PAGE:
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<![CDATA[Find a Participating Shelter Near You]]>https://media.necn.com/images/214*120/NECN+BOS+CTS+Map.png

Animal shelters across the country are teaming up with NBC and Telemundo stations to find loving homes for pets in need.

The fifth annual Clear the Shelters event, a nationwide pet adoption initiative, will be held Aug. 17, 2019. More than 1,000 shelters are joining the one-day adoption drive.

The goal is to #ClearTheShelters by finding forever homes for as many animals as possible.

Across the country, over 100,000 pets were adopted during last year’s event, but millions more remain homeless. Every year, 6.5 million animals end up in shelters nationwide — and only 3.2 million are adopted, according to the ASPCA.

Many local shelters will take part this year in Clear the Shelters. Refer to the interactive map above to identify a participating shelter near you.


This story uses functionality that may not work in our app. Click here to open the story in your web browser.]]>
<![CDATA[Calif. Couple Accused of Hoarding 180 Yorkies Pleads Guilty]]>Wed, 12 Jul 2017 02:48:23 -0400https://media.necn.com/images/213*120/Poway-Dogs-RESCUED.jpg

A Poway couple, accused of hoarding more than a hundred Yorkie dogs inside their homes and a restaurant pleaded guilty Monday, confirmed prosecutors.

Christine Calvert, 62, and Mark Vattimo, 73, will be placed on three years of probation at their sentencing on July 11, said prosecutors.

Calvert and Vattimo previously pleaded not guilty in March.

Deputy District Attorney Karra Reedy said it's most important that the defendants get help, in order to make sure this never happens again.

The defendants must undergo counseling and are not allowed to own any pets, as part of their plea agreement. They also will transfer the ownership of a 31-foot motorhome to the Humane Society as restitution in the case, said prosecutors.

After 18 months of probation, Vattimo and Calvert may apply to have their felony convictions reduced to misdemeanors, according to Superior Court Judge Kathleen Lewis.

Back in January, the Humane Society received a report from a concerned veterinarian that suggested the Poway couple was keeping 180 dogs in deplorable conditions. The dogs were kept in dark, unsanitary rooms filled with feces, urine, and mice at the defendants' home.

When Humane Society officials went to the scene, they were prevented from entering the home, said Reedy. After a few days, they were able to come in and 94 dogs were removed from the defendants' home within the next eight hours.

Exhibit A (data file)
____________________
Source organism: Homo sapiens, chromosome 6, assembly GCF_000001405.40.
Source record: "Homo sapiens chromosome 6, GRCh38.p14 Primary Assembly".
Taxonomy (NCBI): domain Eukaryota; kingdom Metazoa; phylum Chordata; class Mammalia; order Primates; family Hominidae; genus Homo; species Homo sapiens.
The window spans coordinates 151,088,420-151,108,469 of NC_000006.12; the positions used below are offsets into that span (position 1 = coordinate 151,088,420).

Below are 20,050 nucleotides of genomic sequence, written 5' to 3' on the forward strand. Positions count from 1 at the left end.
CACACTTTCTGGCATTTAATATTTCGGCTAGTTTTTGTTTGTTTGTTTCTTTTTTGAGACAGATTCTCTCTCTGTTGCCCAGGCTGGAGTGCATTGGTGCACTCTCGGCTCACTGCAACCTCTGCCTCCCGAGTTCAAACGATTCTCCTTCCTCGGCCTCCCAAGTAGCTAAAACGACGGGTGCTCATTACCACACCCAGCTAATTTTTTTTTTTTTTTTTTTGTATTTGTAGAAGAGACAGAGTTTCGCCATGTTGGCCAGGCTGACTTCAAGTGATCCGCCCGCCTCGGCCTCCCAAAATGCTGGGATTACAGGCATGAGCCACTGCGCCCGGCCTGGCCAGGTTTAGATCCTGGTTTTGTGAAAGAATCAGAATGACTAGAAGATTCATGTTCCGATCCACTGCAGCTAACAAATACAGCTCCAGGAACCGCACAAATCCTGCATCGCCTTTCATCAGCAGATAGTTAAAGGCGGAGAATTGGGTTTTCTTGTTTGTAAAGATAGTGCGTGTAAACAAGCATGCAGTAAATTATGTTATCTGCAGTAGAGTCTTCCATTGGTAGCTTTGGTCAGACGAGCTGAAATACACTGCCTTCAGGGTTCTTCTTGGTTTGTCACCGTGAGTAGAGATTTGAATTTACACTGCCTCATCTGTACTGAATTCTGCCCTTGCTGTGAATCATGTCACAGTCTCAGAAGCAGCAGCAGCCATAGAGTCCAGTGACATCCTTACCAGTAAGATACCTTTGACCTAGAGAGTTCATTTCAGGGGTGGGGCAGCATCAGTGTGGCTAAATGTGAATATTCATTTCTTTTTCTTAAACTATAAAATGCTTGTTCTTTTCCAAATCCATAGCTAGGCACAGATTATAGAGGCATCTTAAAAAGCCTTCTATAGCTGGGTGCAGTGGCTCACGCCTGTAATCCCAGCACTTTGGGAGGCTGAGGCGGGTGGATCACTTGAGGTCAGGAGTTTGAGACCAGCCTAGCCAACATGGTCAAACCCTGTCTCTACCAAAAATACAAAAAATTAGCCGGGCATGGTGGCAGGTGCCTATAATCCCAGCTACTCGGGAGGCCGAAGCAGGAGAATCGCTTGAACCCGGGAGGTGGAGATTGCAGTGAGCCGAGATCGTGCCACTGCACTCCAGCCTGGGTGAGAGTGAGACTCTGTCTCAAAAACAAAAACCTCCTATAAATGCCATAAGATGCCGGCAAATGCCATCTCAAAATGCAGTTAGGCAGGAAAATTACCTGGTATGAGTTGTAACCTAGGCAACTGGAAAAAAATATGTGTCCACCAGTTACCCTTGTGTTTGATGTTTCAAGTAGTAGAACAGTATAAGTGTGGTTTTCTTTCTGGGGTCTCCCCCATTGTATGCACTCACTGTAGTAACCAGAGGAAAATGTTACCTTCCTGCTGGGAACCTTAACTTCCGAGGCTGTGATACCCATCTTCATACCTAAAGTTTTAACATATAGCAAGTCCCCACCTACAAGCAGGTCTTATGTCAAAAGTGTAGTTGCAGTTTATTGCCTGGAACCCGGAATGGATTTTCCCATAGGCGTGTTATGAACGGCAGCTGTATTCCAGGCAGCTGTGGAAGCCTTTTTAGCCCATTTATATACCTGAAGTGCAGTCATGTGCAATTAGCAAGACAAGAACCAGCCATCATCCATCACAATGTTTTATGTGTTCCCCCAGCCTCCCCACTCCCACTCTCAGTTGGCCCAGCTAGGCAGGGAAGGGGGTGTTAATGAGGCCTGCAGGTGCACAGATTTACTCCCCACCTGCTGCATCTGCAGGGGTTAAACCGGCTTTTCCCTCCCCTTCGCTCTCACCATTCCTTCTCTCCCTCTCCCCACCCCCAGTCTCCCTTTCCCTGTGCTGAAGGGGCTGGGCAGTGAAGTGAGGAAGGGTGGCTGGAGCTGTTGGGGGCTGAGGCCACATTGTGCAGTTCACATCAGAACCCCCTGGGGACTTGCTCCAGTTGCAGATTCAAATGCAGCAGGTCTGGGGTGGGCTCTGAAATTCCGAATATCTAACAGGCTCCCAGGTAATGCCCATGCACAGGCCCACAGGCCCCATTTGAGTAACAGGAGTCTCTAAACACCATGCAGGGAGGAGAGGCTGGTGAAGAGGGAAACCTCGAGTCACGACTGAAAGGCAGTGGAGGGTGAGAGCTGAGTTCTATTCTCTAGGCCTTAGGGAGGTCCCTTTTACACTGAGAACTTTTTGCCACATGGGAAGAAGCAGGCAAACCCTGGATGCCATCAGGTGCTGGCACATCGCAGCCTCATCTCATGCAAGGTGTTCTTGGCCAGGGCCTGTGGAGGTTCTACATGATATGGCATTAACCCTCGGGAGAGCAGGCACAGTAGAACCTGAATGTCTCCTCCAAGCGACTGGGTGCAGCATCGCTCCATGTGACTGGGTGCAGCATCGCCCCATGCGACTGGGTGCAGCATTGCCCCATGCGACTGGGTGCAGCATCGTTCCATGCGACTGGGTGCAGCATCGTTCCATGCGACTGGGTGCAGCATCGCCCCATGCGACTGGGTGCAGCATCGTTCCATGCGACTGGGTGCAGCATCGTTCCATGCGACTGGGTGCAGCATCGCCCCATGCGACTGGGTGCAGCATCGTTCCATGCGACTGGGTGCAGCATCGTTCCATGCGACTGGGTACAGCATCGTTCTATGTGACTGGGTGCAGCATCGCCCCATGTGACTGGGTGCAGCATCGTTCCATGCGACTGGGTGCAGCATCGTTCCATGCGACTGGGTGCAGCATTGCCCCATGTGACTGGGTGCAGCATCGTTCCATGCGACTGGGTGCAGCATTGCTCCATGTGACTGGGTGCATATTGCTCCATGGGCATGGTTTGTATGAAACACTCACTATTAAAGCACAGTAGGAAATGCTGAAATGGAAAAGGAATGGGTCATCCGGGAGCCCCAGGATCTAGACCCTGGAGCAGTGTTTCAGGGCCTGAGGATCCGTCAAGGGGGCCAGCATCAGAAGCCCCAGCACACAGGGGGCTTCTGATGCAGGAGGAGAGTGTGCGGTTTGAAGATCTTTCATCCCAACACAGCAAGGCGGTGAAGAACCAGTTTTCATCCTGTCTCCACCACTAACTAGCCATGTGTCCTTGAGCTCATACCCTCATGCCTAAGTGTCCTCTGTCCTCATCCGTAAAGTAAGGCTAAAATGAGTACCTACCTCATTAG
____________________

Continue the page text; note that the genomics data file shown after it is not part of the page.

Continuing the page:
Later, 29 dogs were also seized from a restaurant the couple owned and nearly 50 dogs were taken from a motor home when Calvert was arrested last February in Primm, Nevada, according to prosecutors.

It was unclear why the couple kept so many dogs in terrible conditions, Reedy said. All the animals had health problems, ranging from ear infections to severe matting.

The couple was charged with 10 felony counts, including animal abuse and neglect, and one count of resisting an officer.

The dogs were placed in the care of the San Diego Humane Society. 

More than 1,500 adoption applications were submitted for the Yorkies, prompting the organization to close the adoption process earlier than planned.

Ed. Note: A previous version of this article incorrectly stated the name of a defendant. The article has been corrected. We regret the error.



Photo Credit: San Diego Humane Society]]>
<![CDATA[Stolen Dog Reunited With SoCal Family 7 Year Later]]>Wed, 07 Jun 2017 10:06:59 -0400https://media.necn.com/images/213*120/dog-reunion-060617.jpg

Pet microchipping led to a heartwarming reunion Tuesday for a Southern California family and their dog, who finally returned home seven years after she was stolen.

Kona, an 8-year-old pit bull, was dropped off by animal control at Ventura County Animal Services (VCAS) Saturday in Camarillo, where workers scanned her for a microchip implant that led to her owner, Shannon Pratt.

The last time Pratt and her family saw Kona was seven years ago when the then-1-year-old pit bull was stolen from their backyard in Ventura County, according to VCAS. The family has since moved to Bakersfield and Kona's collar was left behind.

Upon receiving the good news from VCAS, Pratt and her daughters drove to Ventura County to pick up Kona.

Tuesday's emotional reunion, which was streamed live on VCAS' Facebook, shows Pratt and her three daughters happy to be reunited with Kona.

"It's just the best feeling when the microchip scanner beeps," said VCAS director Tara Diller. "It means the pet has a microchip, and the chances of reuniting pets with their owners increases exponentially."

Even though a microchip implant dramatically increases the likelihood of locating a pet's owner, the vast majority of lost pets do not have these implants, according to VCAS spokesman Randy Friedman.